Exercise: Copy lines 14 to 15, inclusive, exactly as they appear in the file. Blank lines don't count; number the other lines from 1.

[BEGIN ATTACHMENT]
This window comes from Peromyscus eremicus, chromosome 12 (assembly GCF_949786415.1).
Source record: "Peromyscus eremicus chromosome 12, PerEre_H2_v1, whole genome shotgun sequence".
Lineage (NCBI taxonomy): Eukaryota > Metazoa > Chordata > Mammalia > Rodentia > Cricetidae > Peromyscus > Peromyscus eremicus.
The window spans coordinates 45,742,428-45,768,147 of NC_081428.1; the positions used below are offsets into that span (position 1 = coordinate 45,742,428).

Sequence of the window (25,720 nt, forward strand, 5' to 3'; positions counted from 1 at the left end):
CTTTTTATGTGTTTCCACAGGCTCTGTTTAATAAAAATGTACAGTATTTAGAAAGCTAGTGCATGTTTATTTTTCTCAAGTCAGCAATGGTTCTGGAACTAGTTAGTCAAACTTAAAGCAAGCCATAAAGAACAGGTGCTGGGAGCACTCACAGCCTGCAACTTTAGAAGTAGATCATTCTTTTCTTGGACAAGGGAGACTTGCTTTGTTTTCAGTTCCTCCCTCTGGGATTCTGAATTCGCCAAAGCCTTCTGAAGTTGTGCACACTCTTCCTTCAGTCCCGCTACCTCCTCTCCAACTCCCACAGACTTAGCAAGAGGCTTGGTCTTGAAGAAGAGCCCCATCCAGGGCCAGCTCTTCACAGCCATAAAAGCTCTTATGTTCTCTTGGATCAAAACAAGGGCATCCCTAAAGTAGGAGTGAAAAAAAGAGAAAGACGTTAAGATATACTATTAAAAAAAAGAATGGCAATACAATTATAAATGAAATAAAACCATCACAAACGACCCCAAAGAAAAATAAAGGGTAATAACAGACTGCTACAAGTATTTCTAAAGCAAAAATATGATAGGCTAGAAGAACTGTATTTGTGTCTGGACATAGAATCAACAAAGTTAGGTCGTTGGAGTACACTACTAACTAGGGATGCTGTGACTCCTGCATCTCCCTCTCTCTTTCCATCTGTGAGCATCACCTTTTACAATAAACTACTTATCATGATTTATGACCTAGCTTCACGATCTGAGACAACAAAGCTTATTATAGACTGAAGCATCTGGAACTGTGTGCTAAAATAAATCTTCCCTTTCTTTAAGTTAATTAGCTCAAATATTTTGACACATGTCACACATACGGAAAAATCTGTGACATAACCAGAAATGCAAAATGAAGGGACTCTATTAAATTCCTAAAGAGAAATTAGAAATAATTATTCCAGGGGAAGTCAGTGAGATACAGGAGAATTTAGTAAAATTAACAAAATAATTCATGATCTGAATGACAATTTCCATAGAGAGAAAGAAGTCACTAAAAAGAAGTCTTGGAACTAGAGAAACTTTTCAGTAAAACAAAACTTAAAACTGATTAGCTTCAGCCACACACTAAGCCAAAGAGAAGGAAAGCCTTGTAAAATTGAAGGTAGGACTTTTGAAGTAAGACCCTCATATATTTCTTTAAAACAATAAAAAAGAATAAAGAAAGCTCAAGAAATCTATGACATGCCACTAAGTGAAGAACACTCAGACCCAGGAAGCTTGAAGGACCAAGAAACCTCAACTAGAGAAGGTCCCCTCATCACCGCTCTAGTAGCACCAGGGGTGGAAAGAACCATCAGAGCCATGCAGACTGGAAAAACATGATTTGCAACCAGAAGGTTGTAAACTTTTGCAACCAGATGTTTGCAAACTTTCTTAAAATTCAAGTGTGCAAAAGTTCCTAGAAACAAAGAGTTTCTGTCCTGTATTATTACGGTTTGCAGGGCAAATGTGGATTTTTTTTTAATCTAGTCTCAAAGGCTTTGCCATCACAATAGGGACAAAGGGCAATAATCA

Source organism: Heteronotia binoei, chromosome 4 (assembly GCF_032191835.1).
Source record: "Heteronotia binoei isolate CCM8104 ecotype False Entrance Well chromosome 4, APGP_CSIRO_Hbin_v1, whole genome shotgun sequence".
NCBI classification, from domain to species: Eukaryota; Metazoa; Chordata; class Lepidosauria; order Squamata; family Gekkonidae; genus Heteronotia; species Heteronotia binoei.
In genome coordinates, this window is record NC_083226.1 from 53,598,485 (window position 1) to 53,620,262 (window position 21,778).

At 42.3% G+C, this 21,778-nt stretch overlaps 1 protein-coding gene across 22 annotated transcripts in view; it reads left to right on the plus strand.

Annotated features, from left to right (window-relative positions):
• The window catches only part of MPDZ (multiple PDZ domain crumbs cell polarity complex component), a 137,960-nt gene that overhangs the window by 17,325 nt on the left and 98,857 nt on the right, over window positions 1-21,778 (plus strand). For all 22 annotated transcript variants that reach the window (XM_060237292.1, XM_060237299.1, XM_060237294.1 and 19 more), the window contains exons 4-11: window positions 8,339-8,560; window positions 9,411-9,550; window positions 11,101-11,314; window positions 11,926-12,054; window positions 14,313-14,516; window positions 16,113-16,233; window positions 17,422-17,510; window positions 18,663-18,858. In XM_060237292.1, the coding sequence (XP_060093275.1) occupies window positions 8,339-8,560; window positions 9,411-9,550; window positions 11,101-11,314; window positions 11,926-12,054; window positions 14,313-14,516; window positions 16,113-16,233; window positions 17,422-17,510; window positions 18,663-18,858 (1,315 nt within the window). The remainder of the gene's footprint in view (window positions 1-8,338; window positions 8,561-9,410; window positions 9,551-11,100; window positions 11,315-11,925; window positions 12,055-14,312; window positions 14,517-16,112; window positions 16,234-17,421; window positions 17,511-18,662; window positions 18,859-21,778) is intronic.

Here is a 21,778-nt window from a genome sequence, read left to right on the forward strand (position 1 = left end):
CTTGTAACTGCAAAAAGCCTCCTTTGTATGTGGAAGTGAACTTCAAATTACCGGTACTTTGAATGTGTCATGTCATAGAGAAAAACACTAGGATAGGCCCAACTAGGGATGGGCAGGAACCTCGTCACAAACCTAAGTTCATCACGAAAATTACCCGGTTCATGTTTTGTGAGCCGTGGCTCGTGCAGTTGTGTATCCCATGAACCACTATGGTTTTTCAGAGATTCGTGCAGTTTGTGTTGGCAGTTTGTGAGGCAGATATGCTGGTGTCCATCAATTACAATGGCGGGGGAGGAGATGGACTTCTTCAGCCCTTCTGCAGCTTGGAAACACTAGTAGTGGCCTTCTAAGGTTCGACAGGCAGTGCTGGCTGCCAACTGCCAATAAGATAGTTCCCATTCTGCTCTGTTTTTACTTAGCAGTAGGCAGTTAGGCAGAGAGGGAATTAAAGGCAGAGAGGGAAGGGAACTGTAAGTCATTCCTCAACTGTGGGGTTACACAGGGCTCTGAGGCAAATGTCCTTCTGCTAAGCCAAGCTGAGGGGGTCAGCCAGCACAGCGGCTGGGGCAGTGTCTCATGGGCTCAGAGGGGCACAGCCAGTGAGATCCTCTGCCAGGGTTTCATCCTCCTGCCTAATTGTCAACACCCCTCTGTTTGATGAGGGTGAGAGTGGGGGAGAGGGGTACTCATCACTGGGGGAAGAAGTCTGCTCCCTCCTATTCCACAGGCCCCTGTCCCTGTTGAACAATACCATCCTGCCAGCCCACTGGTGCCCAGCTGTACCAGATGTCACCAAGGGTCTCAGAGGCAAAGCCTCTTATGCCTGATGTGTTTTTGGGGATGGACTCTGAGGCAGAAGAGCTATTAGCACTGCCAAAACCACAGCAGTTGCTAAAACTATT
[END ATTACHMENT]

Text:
Here is a 21,778-nt window from a genome sequence, read left to right on the forward strand (position 1 = left end):
CTTGTAACTGCAAAAAGCCTCCTTTGTATGTGGAAGTGAACTTCAAATTACCGGTACTTTGAATGTGTCATGTCATAGAGAAAAACACTAGGATAGGCCCAACTAGGGATGGGCAGGAACCTCGTCACAAACCTAAGTTCATCACGAAAATTACCCGGTTCATGTTTTGTGAGCCGTGGCTCGTGCAGTTGTGTATCCCATGAACCACTATGGTTTTTCAGAGATTCGTGCAGTTTGTGTTGGCAGTTTGTGAGGCAGATATGCTGGTGTCCATCAATTACAATGGCGGGGGAGGAGATGGACTTCTTCAGCCCTTCTGCAGCTTGGAAACACTAGTAGTGGCCTTCTAAGGTTCGACAGGCAGTGCTGGCTGCCAACTGCCAATAAGATAGTTCCCATTCTGCTCTGTTTTTACTTAGCAGTAGGCAGTTAGGCAGAGAGGGAATTAAAGGCAGAGAGGGAAGGGAACTGTAAGTCATTCCTCAACTGTGGGGTTACACAGGGCTCTGAGGCAAATGTCCTTCTGCTAAGCCAAGCTGAGGGGGTCAGCCAGCACAGCGGCTGGGGCAGTGTCTCATGGGCTCAGAGGGGCACAGCCAGTGAGATCCTCTGCCAGGGTTTCATCCTCCTGCCTAATTGTCAACACCCCTCTGTTTGATGAGGGTGAGAGTGGGGGAGAGGGGTACTCATCACTGGGGGAAGAAGTCTGCTCCCTCCTATTCCACAGGCCCCTGTCCCTGTTGAACAATACCATCCTGCCAGCCCACTGGTGCCCAGCTGTACCAGATGTCACCAAGGGTCTCAGAGGCAAAGCCTCTTATGCCTGATGTGTTTTTGGGGATGGACTCTGAGGCAGAAGAGCTATTAGCACTGCCAAAACCACAGCAGTTGCTAAAACTATT